The arden was a former forest and culturally defined area in the English West Midlands, encompassing parts of the modern county of Warwickshire, as well as some of its neighbouring counties (notably Shropshire, Staffordshire and Worcestershire). It is also the name of a prestigious hotel and country club complex.
In the era of the great ‘Gilded Age’ estates, Arden House was unique in that it was wholly American in both its materials and decorations. It was a celebration of the American ideals of self-sufficiency and excellence.
A wide corridor of colored marbles led (guests) into a giant room, its marble floor softened by bearskins and rugs. A huge fireplace loomed over the room, flanked by sofas and easy chairs.
During the 17th century, many of the key engagements in the English Civil War of 1642–1651 were fought in the vicinity of the Ardens, including the Battle of Camp Hill. In the aftermath, a group of local nobles founded an organisation called the Woodmen of Arden, which took its offices from medieval Royal Forest court positions such as Verderer and Warden.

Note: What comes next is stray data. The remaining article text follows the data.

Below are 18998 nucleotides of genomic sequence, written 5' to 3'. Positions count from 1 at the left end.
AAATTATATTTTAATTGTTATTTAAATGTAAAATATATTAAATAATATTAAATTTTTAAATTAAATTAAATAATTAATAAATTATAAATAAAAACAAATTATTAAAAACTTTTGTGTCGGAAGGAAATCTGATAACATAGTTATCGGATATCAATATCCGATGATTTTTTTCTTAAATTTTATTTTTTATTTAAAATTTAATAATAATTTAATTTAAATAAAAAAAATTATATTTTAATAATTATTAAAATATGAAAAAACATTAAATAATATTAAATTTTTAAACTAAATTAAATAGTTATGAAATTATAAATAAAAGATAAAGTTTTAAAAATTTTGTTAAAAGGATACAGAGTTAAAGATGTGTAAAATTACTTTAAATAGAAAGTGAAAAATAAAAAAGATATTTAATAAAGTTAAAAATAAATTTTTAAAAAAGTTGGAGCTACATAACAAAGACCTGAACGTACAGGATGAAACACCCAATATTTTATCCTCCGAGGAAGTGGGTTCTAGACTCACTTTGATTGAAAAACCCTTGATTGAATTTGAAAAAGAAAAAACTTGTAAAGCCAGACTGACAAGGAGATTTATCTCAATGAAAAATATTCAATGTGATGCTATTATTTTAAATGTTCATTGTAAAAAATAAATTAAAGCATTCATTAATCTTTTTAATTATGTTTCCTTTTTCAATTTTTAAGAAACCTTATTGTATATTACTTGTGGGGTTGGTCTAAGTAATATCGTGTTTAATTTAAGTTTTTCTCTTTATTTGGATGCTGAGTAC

Currently, the arden hosts a variety of events throughout the year, from concerts and plays to Saturday evening dinners and children’s theatre workshops. The arden also houses an impressive collection of art, ranging from the early works of Shakespeare to contemporary American artists. It is also home to a state-of-the-art gym, and the Arden Swim Club, a popular summer destination for families in the neighborhood.